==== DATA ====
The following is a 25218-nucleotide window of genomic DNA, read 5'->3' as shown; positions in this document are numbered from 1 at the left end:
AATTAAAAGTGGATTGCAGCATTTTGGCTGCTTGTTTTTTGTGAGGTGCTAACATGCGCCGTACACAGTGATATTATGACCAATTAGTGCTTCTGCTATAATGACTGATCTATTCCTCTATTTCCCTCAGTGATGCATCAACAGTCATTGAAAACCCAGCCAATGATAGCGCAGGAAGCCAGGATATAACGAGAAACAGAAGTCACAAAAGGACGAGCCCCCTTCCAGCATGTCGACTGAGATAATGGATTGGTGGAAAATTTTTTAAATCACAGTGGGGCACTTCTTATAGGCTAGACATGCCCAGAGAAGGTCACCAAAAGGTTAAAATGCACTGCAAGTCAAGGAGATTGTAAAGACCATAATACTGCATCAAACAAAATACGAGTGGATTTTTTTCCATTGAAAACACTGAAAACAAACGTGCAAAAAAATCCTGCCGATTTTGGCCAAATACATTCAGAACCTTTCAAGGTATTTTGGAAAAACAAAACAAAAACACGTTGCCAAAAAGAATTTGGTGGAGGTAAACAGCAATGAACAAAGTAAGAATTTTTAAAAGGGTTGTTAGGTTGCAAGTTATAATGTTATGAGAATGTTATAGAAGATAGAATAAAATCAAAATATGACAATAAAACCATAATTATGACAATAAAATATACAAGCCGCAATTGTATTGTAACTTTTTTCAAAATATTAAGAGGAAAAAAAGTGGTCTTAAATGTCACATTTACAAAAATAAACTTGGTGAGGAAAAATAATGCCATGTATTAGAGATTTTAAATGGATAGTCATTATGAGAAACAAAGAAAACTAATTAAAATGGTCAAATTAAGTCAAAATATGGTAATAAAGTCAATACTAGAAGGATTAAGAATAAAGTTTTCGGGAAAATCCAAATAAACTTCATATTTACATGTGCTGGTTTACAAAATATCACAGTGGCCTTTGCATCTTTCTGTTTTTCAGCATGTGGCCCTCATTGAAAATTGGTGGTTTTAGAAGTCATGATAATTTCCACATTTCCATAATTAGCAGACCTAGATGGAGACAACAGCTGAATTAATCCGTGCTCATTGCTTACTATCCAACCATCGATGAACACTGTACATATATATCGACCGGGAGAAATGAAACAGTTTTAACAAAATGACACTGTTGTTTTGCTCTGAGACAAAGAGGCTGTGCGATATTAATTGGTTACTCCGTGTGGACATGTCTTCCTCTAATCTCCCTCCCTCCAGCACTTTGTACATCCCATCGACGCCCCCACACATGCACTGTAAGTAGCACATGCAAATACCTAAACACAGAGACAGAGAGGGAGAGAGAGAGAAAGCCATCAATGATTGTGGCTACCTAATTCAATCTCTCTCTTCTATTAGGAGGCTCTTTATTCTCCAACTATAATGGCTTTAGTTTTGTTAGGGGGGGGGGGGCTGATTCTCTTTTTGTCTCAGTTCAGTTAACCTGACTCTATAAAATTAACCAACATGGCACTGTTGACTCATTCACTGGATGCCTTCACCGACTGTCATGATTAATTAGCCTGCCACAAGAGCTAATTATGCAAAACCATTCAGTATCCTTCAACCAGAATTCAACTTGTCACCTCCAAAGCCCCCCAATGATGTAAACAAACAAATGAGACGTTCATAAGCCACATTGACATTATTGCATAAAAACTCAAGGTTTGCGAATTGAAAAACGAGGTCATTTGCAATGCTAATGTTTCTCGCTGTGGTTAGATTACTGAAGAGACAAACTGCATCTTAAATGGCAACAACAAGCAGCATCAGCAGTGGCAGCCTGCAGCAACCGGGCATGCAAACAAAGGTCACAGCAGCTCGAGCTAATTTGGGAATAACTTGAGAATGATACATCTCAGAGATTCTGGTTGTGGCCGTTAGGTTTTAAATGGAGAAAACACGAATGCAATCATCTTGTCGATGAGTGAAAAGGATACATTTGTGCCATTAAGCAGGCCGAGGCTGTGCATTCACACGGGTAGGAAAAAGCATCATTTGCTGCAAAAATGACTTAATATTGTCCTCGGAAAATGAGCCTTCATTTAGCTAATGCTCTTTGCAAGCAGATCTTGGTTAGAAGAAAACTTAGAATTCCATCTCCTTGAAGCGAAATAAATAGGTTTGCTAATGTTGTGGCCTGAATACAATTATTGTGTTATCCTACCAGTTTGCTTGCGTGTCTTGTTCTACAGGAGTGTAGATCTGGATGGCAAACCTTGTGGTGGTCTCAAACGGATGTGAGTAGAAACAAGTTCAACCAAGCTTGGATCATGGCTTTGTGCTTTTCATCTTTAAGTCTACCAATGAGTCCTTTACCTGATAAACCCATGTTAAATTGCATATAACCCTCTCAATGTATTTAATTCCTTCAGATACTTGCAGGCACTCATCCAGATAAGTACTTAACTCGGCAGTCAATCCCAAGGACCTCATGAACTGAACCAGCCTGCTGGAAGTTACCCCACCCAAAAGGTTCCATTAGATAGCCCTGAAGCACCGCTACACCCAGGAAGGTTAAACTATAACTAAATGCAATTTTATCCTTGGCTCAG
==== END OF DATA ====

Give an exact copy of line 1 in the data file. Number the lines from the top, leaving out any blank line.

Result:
The following is a 25218-nucleotide window of genomic DNA, read 5'->3' as shown; positions in this document are numbered from 1 at the left end: